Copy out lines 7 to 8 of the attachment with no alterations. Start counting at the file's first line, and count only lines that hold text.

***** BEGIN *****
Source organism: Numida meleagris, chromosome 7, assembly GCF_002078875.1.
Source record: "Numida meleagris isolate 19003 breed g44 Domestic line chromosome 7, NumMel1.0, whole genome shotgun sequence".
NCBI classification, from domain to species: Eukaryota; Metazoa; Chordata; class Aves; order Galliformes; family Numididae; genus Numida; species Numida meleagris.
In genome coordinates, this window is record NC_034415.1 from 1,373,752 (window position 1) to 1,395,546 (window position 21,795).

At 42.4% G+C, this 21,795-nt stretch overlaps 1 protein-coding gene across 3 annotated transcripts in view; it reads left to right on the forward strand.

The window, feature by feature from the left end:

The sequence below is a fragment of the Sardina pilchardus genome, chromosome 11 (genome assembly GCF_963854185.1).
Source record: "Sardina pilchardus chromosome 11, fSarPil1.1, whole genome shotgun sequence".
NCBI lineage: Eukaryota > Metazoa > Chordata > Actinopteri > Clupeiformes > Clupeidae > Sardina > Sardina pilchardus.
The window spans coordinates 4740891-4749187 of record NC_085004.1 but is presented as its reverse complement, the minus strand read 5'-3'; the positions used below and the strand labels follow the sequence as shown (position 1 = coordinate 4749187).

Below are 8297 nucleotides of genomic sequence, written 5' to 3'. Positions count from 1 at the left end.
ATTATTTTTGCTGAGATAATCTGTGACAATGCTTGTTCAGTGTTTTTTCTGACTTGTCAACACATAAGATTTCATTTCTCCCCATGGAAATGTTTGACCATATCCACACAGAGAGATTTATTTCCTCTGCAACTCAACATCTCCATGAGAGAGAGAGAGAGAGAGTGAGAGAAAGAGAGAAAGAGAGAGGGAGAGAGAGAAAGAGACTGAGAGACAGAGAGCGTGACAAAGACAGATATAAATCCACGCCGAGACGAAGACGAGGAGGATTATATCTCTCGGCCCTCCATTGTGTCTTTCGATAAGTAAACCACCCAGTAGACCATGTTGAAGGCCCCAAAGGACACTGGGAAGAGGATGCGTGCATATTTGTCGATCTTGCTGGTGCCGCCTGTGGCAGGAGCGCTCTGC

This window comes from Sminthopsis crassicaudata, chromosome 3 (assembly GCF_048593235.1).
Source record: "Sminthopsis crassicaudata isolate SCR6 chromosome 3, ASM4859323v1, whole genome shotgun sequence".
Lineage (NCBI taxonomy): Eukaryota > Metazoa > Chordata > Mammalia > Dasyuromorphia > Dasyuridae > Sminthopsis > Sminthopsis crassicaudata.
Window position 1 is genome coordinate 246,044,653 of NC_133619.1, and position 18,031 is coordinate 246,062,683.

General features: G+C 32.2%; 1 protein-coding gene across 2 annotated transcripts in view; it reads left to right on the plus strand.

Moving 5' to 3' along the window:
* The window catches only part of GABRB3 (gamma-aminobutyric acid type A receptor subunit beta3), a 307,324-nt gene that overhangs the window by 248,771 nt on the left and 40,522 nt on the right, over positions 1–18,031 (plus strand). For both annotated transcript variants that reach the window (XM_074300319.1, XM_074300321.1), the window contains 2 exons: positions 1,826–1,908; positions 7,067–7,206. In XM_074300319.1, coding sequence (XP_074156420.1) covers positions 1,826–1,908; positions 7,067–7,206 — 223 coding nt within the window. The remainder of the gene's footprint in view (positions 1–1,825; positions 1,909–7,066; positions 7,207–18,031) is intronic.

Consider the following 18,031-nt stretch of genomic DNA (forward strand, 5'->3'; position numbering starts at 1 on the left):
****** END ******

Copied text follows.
The sequence below is a fragment of the Sardina pilchardus genome, chromosome 11 (genome assembly GCF_963854185.1).
Source record: "Sardina pilchardus chromosome 11, fSarPil1.1, whole genome shotgun sequence".